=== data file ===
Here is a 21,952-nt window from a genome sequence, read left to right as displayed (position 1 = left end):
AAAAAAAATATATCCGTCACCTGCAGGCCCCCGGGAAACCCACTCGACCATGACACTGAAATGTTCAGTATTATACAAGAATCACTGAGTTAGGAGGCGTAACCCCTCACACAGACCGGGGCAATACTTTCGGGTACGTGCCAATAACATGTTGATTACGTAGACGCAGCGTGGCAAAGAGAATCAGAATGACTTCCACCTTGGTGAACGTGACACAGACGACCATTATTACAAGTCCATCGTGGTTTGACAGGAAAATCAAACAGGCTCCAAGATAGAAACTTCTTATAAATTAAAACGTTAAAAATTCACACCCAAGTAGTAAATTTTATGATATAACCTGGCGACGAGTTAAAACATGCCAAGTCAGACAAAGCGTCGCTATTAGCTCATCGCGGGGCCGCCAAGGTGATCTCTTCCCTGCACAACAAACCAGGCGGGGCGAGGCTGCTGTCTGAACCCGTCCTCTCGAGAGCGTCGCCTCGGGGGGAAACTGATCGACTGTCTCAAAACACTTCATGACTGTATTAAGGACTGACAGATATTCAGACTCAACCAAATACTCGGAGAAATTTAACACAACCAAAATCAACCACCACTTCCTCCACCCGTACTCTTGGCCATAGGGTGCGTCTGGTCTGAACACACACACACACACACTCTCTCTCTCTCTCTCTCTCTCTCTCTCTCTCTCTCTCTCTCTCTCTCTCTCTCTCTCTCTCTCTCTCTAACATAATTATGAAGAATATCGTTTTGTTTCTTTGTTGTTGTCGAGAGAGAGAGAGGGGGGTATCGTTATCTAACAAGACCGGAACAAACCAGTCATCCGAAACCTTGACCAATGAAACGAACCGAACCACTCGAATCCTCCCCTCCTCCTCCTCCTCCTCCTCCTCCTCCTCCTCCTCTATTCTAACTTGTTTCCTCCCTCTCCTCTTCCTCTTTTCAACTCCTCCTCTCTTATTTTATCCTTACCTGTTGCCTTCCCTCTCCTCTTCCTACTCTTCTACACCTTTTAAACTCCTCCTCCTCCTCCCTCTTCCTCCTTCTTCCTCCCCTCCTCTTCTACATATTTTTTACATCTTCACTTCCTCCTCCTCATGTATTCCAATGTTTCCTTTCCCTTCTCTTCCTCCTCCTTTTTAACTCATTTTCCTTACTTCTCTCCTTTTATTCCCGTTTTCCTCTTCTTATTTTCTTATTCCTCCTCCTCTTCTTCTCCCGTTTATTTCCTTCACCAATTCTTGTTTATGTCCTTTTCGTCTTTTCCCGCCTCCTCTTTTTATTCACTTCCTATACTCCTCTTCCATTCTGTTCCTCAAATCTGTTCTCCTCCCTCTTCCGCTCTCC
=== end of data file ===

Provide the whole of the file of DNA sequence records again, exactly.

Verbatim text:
Here is a 21,952-nt window from a genome sequence, read left to right as displayed (position 1 = left end):
AAAAAAAATATATCCGTCACCTGCAGGCCCCCGGGAAACCCACTCGACCATGACACTGAAATGTTCAGTATTATACAAGAATCACTGAGTTAGGAGGCGTAACCCCTCACACAGACCGGGGCAATACTTTCGGGTACGTGCCAATAACATGTTGATTACGTAGACGCAGCGTGGCAAAGAGAATCAGAATGACTTCCACCTTGGTGAACGTGACACAGACGACCATTATTACAAGTCCATCGTGGTTTGACAGGAAAATCAAACAGGCTCCAAGATAGAAACTTCTTATAAATTAAAACGTTAAAAATTCACACCCAAGTAGTAAATTTTATGATATAACCTGGCGACGAGTTAAAACATGCCAAGTCAGACAAAGCGTCGCTATTAGCTCATCGCGGGGCCGCCAAGGTGATCTCTTCCCTGCACAACAAACCAGGCGGGGCGAGGCTGCTGTCTGAACCCGTCCTCTCGAGAGCGTCGCCTCGGGGGGAAACTGATCGACTGTCTCAAAACACTTCATGACTGTATTAAGGACTGACAGATATTCAGACTCAACCAAATACTCGGAGAAATTTAACACAACCAAAATCAACCACCACTTCCTCCACCCGTACTCTTGGCCATAGGGTGCGTCTGGTCTGAACACACACACACACACACTCTCTCTCTCTCTCTCTCTCTCTCTCTCTCTCTCTCTCTCTCTCTCTCTCTCTCTCTCTCTCTCTCTCTAACATAATTATGAAGAATATCGTTTTGTTTCTTTGTTGTTGTCGAGAGAGAGAGAGGGGGGTATCGTTATCTAACAAGACCGGAACAAACCAGTCATCCGAAACCTTGACCAATGAAACGAACCGAACCACTCGAATCCTCCCCTCCTCCTCCTCCTCCTCCTCCTCCTCCTCCTCCTCTATTCTAACTTGTTTCCTCCCTCTCCTCTTCCTCTTTTCAACTCCTCCTCTCTTATTTTATCCTTACCTGTTGCCTTCCCTCTCCTCTTCCTACTCTTCTACACCTTTTAAACTCCTCCTCCTCCTCCCTCTTCCTCCTTCTTCCTCCCCTCCTCTTCTACATATTTTTTACATCTTCACTTCCTCCTCCTCATGTATTCCAATGTTTCCTTTCCCTTCTCTTCCTCCTCCTTTTTAACTCATTTTCCTTACTTCTCTCCTTTTATTCCCGTTTTCCTCTTCTTATTTTCTTATTCCTCCTCCTCTTCTTCTCCCGTTTATTTCCTTCACCAATTCTTGTTTATGTCCTTTTCGTCTTTTCCCGCCTCCTCTTTTTATTCACTTCCTATACTCCTCTTCCATTCTGTTCCTCAAATCTGTTCTCCTCCCTCTTCCGCTCTCC